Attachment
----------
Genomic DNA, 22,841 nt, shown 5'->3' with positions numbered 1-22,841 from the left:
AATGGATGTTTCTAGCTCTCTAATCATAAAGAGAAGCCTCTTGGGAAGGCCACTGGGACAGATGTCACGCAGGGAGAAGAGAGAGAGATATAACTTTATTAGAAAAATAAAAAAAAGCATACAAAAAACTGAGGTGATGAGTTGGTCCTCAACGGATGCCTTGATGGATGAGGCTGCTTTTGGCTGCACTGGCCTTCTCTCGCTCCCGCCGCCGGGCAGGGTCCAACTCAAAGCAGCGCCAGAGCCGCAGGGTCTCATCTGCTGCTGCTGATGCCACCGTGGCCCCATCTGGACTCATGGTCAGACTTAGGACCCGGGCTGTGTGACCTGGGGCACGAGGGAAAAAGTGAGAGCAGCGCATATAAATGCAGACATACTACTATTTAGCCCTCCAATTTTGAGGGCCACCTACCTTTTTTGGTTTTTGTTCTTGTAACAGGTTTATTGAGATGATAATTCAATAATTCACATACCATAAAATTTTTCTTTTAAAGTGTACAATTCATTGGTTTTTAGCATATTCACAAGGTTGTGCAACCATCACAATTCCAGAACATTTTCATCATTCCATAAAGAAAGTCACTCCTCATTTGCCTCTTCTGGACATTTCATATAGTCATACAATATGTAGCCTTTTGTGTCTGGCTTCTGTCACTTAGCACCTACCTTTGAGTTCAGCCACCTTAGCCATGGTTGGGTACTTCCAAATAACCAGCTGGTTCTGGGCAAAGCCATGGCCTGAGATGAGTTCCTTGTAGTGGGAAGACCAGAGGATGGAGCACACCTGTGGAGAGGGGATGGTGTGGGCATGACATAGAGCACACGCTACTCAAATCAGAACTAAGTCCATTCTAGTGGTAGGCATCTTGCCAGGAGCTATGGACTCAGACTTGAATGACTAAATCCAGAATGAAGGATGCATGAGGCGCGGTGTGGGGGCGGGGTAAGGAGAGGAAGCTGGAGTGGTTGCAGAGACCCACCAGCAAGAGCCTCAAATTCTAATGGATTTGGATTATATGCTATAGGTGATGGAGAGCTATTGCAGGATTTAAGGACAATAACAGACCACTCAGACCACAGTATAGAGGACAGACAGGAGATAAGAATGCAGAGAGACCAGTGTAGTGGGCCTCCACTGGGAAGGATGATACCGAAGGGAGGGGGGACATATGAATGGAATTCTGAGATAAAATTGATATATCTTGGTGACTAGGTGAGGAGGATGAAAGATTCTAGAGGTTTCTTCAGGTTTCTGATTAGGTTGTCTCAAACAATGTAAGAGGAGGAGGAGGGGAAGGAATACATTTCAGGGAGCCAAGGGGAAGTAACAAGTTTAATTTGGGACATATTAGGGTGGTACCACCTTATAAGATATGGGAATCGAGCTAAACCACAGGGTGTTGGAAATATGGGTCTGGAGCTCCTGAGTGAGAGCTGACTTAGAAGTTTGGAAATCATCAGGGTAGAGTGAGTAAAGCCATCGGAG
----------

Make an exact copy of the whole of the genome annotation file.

Genomic DNA, 22,841 nt, shown 5'->3' with positions numbered 1-22,841 from the left:
AATGGATGTTTCTAGCTCTCTAATCATAAAGAGAAGCCTCTTGGGAAGGCCACTGGGACAGATGTCACGCAGGGAGAAGAGAGAGAGATATAACTTTATTAGAAAAATAAAAAAAAGCATACAAAAAACTGAGGTGATGAGTTGGTCCTCAACGGATGCCTTGATGGATGAGGCTGCTTTTGGCTGCACTGGCCTTCTCTCGCTCCCGCCGCCGGGCAGGGTCCAACTCAAAGCAGCGCCAGAGCCGCAGGGTCTCATCTGCTGCTGCTGATGCCACCGTGGCCCCATCTGGACTCATGGTCAGACTTAGGACCCGGGCTGTGTGACCTGGGGCACGAGGGAAAAAGTGAGAGCAGCGCATATAAATGCAGACATACTACTATTTAGCCCTCCAATTTTGAGGGCCACCTACCTTTTTTGGTTTTTGTTCTTGTAACAGGTTTATTGAGATGATAATTCAATAATTCACATACCATAAAATTTTTCTTTTAAAGTGTACAATTCATTGGTTTTTAGCATATTCACAAGGTTGTGCAACCATCACAATTCCAGAACATTTTCATCATTCCATAAAGAAAGTCACTCCTCATTTGCCTCTTCTGGACATTTCATATAGTCATACAATATGTAGCCTTTTGTGTCTGGCTTCTGTCACTTAGCACCTACCTTTGAGTTCAGCCACCTTAGCCATGGTTGGGTACTTCCAAATAACCAGCTGGTTCTGGGCAAAGCCATGGCCTGAGATGAGTTCCTTGTAGTGGGAAGACCAGAGGATGGAGCACACCTGTGGAGAGGGGATGGTGTGGGCATGACATAGAGCACACGCTACTCAAATCAGAACTAAGTCCATTCTAGTGGTAGGCATCTTGCCAGGAGCTATGGACTCAGACTTGAATGACTAAATCCAGAATGAAGGATGCATGAGGCGCGGTGTGGGGGCGGGGTAAGGAGAGGAAGCTGGAGTGGTTGCAGAGACCCACCAGCAAGAGCCTCAAATTCTAATGGATTTGGATTATATGCTATAGGTGATGGAGAGCTATTGCAGGATTTAAGGACAATAACAGACCACTCAGACCACAGTATAGAGGACAGACAGGAGATAAGAATGCAGAGAGACCAGTGTAGTGGGCCTCCACTGGGAAGGATGATACCGAAGGGAGGGGGGACATATGAATGGAATTCTGAGATAAAATTGATATATCTTGGTGACTAGGTGAGGAGGATGAAAGATTCTAGAGGTTTCTTCAGGTTTCTGATTAGGTTGTCTCAAACAATGTAAGAGGAGGAGGAGGGGAAGGAATACATTTCAGGGAGCCAAGGGGAAGTAACAAGTTTAATTTGGGACATATTAGGGTGGTACCACCTTATAAGATATGGGAATCGAGCTAAACCACAGGGTGTTGGAAATATGGGTCTGGAGCTCCTGAGTGAGAGCTGACTTAGAAGTTTGGAAATCATCAGGGTAGAGTGAGTAAAGCCATCGGAG